METHODS

In this chapter, we opted to examine both the differential etiology of violence and the broader question of where the literature stands on an association between warmth/rejection and violence. A search was conducted in the Criminal Justice Abstracts and PsycINFO databases using the following terms for the “warmth” dimension: paternal warmth, maternal warmth, parental warmth, parental rejection, paternal rejection, maternal rejection. We also searched for the terms caretaker rejection, caretaker warmth, maternal affection, hostile parenting, and caregiver warmth. Any published study where any of thse terms appeared in the article text as identified through the Criminal Justice Abstracts database was examined. In PsycINFO, because the warmth and rejection concept is examined over a great many outcomes, these terms were combined using the “and” operator with terms for outcomes: aggression, aggressive, antisocial, arrest, delinquency, violent, violence, theft, nonviolent or non-violent, status, conviction, conduct disorder, conduct problems, crime, criminal, externalizing, externalization, deviance, offending, oppositional defiant disorder, and property. In addition, any relevant item we came across through other means—e.g., items we happened across in our research, items we found looking through references lists—was also added to the master list. (Reference lists of the most relevant articles were examined carefully.) The result of this effort was a bibliography including almost 300 sources. We prioritized the items and obtained and evaluated all those that appeared to report original studies testing an association between parental warmth (or rejection) and aggressive or antisocial outcomes. We did examine studies with ambiguous titles (e.g., “parenting” rather than the more specific term, “parental warmth”). We also included studies where findings relevant to our research question were found in tables displaying findings from studies testing other research questions. This would include, for example, studies where parental warmth is used as a control variable in models of the association between violence and other parenting factors. Ultimately, approximately 26 separate publications were included in our tables, approximately 61 were excluded because the outcome plainly combined both violent and nonviolent antisocial behaviors in outcome measures, and the remaining studies did not meet the criteria for other reasons.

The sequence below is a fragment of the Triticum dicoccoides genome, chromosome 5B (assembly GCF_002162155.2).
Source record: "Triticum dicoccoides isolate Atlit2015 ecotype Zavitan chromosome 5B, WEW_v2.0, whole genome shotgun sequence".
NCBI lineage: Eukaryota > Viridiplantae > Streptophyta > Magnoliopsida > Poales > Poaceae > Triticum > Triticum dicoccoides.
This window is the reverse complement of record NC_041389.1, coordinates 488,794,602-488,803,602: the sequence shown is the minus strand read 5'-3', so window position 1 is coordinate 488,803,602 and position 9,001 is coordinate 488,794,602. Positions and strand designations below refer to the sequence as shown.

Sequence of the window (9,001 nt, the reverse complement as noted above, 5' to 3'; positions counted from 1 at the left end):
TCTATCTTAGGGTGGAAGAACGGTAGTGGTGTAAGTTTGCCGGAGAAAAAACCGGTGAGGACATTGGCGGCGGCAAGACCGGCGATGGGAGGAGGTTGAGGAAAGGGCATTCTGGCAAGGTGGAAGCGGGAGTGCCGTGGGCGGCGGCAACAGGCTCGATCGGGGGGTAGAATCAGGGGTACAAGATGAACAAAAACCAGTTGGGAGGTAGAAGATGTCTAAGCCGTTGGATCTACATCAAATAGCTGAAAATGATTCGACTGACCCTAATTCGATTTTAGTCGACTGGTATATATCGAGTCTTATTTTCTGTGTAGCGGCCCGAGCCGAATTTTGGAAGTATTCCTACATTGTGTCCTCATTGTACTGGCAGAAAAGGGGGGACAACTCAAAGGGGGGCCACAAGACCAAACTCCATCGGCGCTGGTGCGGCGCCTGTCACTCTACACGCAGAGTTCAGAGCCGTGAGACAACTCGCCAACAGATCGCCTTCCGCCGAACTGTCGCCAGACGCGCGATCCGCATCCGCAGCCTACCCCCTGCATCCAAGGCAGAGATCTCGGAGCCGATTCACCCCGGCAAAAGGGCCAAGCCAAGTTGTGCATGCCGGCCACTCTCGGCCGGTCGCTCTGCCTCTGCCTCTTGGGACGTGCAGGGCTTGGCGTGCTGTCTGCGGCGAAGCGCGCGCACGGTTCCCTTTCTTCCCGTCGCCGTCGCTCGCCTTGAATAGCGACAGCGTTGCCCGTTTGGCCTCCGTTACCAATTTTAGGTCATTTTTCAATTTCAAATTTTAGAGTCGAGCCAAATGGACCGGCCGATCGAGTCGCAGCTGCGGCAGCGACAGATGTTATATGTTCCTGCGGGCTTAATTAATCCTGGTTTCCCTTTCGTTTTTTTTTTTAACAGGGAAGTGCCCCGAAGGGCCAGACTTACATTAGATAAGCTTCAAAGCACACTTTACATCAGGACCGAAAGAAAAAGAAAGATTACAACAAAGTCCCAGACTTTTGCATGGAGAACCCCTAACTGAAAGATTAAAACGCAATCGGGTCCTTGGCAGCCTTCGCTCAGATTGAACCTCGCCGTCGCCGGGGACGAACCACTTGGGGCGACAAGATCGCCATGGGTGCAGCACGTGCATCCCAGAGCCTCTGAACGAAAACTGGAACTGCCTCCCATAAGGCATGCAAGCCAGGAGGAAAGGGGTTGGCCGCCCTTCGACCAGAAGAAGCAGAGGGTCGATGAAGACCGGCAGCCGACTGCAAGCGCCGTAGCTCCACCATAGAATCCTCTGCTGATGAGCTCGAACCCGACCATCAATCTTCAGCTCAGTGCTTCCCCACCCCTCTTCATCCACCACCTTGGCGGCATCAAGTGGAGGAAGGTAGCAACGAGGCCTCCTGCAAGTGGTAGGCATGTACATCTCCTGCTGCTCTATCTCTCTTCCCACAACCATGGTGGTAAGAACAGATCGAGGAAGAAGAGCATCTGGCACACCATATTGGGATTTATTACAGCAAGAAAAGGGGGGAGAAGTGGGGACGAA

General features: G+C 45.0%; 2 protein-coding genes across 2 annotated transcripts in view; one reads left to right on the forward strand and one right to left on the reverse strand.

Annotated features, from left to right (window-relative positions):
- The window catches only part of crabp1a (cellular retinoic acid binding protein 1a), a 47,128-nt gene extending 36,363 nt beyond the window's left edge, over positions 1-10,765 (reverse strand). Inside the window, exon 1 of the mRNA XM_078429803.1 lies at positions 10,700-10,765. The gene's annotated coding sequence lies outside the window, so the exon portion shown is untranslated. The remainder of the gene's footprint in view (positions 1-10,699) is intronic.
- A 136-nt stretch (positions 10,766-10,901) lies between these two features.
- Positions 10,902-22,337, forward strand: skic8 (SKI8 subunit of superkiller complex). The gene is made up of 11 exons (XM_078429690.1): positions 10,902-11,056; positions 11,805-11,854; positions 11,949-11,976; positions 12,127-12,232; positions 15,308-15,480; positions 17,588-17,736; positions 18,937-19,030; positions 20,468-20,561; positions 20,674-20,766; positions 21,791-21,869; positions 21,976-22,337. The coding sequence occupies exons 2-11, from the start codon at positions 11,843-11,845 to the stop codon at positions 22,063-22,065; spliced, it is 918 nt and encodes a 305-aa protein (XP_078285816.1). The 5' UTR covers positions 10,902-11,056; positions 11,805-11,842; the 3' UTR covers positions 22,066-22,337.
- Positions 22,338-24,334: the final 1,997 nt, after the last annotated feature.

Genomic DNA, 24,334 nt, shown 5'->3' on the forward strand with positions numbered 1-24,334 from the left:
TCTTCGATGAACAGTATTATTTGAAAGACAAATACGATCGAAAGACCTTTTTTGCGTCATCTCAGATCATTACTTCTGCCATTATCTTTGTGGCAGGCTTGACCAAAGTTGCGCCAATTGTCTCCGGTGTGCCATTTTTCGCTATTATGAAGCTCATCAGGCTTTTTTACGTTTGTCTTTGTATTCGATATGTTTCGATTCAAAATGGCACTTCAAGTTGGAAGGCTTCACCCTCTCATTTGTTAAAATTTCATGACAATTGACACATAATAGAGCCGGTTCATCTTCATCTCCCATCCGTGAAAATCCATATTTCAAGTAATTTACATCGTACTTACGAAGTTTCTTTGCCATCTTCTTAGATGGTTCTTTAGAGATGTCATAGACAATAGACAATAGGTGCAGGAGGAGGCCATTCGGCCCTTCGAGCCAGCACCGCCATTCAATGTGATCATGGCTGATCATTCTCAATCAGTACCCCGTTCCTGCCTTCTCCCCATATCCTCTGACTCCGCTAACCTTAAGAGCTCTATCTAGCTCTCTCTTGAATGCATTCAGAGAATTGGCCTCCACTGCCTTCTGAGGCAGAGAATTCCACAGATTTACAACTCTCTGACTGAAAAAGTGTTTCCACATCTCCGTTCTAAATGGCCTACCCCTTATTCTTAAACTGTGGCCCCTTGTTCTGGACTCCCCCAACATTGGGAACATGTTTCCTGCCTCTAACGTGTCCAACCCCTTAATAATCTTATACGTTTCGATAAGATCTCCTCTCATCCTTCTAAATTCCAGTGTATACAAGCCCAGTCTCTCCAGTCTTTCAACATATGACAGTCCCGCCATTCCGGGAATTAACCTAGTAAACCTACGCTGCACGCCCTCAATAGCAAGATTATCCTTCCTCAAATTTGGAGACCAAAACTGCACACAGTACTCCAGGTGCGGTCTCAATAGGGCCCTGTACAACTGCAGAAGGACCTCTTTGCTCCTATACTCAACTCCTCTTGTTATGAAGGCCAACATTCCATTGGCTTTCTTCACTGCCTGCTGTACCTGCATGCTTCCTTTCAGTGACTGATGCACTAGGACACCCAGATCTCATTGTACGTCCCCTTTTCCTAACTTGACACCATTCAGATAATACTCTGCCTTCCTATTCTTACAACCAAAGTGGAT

In this chapter, we included all studies of parental warmth and its association with physical aggression/violence, or with nonviolent-only offending (mainly theft and other property crime; not including drug-only offending). We attempted to include measures of violence or physical aggression with low ambiguity. For example, if a study operationalized a construct they refer to as “externalizing” with the Achenbach checklist, we do not include it because the items of the scale include both physically aggressive and non-physically- aggressive behavior. If the authors operationalized “externalizing,” providing example items that were exclusively physically aggressive, we included the study. Similarly, measures of “serious delinquency” were only selected for inclusion if they were comprised of violent items which might include weapon carrying but must have emphasized physical assault. In some cases, the decision was more of an art than a science because there is substantial variability in the detail provided by the authors. See the appendix for this chapter for a list of studies included in our summary table.

 
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